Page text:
How Phone Conferencing Security Works

Setting up Secure Phone Conferences

Former Vice President Al Gore (above) would need more security for his conference calls -- it's necessary to encrypt them.
Former Vice President Al Gore (above) would need more security for his conference calls -- it's necessary to encrypt them.
Tim Sloan/AFP/Getty Images

The fundamental security consideration when setting up a phone conference is access control. Since phone conferences are "invitation only" events, a certain level of access control is built into the invitation process itself.

To invite someone to participate in a phone conference, you need to send him or her a dial-in number and an access code for that individual call. No one can enter the phone conference without this information.­

It's not uncommon for a company to use the same dial-in number and access code for more than one phone conference. Also, if everyone in the phone conference uses the same access code, then the code tells you nothing about the individual who possesses it. The company CEO has the same access code as a spy from the competition.

To tighten access control, it's smart to assign each invitee a PIN (personal identification number) that's tied to their personal information in the phone conferencing system. This way, when the person logs into the phone conference with their PIN, the moderator knows exactly who has joined the call.

Most phone-conference systems allow the moderator to do a "roll call" of all the people participating in the phone conference. The moderator can do this either by pressing a special number command on his telephone keypad or through a Web interface. None of the other participants in the phone conference will hear the roll call other than the moderator.

Another handy security feature of most phone conferencing services is the ability to lock a conference, blocking any new guests from entering, even if they were invited.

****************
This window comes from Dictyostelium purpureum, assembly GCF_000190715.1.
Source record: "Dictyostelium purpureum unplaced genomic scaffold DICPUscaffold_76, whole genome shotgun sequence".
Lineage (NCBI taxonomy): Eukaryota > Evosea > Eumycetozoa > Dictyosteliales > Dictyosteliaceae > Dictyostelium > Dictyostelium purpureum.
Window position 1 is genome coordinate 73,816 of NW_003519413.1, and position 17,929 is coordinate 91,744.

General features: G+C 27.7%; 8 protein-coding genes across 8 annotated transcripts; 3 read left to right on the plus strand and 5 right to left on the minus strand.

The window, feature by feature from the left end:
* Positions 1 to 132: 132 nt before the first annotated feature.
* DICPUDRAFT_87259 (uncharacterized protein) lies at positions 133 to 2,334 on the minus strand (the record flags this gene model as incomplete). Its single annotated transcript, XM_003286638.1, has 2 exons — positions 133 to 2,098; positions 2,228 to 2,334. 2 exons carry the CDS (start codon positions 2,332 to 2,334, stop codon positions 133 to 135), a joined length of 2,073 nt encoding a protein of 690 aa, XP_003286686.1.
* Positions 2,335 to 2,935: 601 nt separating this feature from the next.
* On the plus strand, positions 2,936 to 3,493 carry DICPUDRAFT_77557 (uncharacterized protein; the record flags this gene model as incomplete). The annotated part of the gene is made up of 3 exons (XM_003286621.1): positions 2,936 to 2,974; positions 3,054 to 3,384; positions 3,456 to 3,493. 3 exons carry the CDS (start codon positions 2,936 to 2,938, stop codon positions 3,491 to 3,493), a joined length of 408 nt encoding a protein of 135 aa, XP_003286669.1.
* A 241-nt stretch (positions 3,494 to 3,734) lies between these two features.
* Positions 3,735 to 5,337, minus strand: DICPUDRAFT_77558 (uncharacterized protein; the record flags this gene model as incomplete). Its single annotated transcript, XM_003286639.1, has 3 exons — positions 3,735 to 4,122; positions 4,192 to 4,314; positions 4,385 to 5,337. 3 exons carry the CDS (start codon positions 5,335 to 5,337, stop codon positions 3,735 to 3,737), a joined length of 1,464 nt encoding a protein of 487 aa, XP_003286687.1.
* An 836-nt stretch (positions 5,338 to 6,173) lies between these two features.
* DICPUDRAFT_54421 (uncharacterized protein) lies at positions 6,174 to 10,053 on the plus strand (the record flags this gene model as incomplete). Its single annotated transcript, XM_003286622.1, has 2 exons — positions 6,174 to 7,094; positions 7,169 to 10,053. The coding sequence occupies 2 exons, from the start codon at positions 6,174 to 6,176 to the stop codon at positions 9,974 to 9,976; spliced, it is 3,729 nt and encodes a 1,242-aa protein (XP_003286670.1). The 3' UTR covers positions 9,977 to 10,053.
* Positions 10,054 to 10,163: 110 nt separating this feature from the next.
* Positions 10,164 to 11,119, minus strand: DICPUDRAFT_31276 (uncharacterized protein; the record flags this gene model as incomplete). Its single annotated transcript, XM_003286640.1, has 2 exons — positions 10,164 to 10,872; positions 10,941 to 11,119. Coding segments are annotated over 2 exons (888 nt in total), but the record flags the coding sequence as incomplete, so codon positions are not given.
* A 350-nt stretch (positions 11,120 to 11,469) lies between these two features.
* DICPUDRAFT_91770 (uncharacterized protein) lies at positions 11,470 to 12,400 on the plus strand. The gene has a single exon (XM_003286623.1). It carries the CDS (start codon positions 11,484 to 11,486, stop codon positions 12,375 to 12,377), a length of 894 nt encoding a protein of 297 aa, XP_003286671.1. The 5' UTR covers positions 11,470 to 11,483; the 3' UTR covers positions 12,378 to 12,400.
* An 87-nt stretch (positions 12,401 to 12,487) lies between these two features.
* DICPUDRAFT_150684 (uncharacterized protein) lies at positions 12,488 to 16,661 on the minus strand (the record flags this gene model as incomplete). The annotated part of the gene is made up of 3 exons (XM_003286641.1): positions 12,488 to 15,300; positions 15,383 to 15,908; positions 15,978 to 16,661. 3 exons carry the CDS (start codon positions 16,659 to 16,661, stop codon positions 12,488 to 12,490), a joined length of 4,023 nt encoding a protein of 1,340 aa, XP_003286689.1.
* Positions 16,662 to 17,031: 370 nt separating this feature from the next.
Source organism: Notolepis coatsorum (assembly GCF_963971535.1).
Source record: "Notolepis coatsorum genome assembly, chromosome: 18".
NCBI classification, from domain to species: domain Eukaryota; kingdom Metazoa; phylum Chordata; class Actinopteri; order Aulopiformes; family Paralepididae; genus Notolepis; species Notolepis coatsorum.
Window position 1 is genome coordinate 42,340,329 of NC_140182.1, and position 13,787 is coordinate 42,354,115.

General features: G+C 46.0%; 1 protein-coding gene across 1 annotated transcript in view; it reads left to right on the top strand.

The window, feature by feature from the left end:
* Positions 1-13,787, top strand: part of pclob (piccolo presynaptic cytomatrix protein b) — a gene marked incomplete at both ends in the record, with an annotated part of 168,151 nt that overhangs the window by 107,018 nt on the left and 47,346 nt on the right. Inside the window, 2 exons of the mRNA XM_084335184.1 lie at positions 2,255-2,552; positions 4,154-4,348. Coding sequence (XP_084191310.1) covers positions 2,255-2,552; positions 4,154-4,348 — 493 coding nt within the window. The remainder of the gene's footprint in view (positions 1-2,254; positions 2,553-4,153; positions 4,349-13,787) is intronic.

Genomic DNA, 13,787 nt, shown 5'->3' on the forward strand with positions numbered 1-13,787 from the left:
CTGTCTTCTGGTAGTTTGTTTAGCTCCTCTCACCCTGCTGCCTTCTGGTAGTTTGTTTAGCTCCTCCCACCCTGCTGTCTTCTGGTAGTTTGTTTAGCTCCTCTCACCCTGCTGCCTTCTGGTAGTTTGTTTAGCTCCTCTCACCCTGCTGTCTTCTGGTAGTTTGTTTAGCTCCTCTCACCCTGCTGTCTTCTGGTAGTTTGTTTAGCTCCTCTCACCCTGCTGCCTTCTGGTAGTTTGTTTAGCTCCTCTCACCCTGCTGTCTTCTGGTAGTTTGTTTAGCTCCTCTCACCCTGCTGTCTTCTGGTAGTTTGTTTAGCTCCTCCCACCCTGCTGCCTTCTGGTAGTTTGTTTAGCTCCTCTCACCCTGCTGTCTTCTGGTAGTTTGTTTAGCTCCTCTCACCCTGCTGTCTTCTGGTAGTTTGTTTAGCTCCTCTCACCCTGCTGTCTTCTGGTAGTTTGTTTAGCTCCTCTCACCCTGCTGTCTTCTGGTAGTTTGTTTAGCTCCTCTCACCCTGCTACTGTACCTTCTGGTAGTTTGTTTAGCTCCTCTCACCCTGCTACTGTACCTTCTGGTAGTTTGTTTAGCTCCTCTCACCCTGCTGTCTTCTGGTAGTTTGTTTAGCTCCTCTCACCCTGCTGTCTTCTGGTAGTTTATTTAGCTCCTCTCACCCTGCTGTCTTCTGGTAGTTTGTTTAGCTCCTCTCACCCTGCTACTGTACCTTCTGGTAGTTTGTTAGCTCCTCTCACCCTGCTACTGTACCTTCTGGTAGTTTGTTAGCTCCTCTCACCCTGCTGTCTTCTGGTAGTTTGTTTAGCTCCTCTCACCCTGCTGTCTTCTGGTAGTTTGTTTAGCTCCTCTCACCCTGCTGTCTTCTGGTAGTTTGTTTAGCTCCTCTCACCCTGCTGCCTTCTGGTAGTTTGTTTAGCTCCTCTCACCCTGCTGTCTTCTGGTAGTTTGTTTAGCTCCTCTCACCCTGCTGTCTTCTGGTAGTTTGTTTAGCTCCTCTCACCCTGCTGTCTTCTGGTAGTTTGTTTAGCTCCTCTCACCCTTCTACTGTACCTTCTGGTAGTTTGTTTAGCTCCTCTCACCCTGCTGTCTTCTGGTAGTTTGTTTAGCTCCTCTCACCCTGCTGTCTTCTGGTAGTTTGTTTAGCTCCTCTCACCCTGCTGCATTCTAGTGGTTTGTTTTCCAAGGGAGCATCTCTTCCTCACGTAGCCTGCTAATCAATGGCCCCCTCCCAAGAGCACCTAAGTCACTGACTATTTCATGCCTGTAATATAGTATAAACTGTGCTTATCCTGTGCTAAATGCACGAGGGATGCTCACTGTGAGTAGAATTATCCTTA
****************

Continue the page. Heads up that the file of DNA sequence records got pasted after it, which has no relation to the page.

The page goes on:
Most phone-conference services also offer the option of using a live operator to assist with the call. For an added layer of security, the operator can greet new callers and ask for their PIN and personal information to see if it checks out with the invitee list. The operator can also introduce each new participant to the group as they enter the call.

For an even higher level of access control, a moderator can choose to dial out to his guests rather than have them dial into a central number. This way, the only people that can participate in the call are those who are contacted by the moderator himself.

For phone conferences that demand the highest levels of security -- like government or military calls -- simple access control won't cut it. Hackers don't have to be logged into the conference to eavesdrop on the conversation elsewhere on the network. To prevent uninvited guests from listening in, it's necessary to encrypt the call.

To do this, all the call participants must have an encryption box installed somewhere between their phone and the PSTN (public switched telephone network) [source: Snapshield]. The boxes use special encryption keys to establish a secure connection between the two phones. Without the right key, no one can listen in on the conversation.

Now let's go over some phone conferencing security tips.